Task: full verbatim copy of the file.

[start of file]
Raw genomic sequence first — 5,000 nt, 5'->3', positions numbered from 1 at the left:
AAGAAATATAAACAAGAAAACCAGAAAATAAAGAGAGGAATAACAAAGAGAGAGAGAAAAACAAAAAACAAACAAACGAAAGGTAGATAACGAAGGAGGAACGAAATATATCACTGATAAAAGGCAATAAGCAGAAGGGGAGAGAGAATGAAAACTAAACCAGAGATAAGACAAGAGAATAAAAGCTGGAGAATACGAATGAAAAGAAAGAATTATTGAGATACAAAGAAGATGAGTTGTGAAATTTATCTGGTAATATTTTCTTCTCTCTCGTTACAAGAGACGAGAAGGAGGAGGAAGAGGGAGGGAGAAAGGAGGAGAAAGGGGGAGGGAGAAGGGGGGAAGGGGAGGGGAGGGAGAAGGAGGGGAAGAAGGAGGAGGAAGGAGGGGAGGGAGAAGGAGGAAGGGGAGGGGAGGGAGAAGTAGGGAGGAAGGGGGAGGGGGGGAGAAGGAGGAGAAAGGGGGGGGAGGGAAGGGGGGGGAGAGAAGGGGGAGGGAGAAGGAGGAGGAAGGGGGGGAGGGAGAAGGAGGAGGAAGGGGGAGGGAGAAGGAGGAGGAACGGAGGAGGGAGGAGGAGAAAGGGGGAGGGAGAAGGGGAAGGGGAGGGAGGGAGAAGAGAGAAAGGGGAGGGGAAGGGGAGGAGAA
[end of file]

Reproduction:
Raw genomic sequence first — 5,000 nt, 5'->3', positions numbered from 1 at the left:
AAGAAATATAAACAAGAAAACCAGAAAATAAAGAGAGGAATAACAAAGAGAGAGAGAAAAACAAAAAACAAACAAACGAAAGGTAGATAACGAAGGAGGAACGAAATATATCACTGATAAAAGGCAATAAGCAGAAGGGGAGAGAGAATGAAAACTAAACCAGAGATAAGACAAGAGAATAAAAGCTGGAGAATACGAATGAAAAGAAAGAATTATTGAGATACAAAGAAGATGAGTTGTGAAATTTATCTGGTAATATTTTCTTCTCTCTCGTTACAAGAGACGAGAAGGAGGAGGAAGAGGGAGGGAGAAAGGAGGAGAAAGGGGGAGGGAGAAGGGGGGAAGGGGAGGGGAGGGAGAAGGAGGGGAAGAAGGAGGAGGAAGGAGGGGAGGGAGAAGGAGGAAGGGGAGGGGAGGGAGAAGTAGGGAGGAAGGGGGAGGGGGGGAGAAGGAGGAGAAAGGGGGGGGAGGGAAGGGGGGGGAGAGAAGGGGGAGGGAGAAGGAGGAGGAAGGGGGGGAGGGAGAAGGAGGAGGAAGGGGGAGGGAGAAGGAGGAGGAACGGAGGAGGGAGGAGGAGAAAGGGGGAGGGAGAAGGGGAAGGGGAGGGAGGGAGAAGAGAGAAAGGGGAGGGGAAGGGGAGGAGAA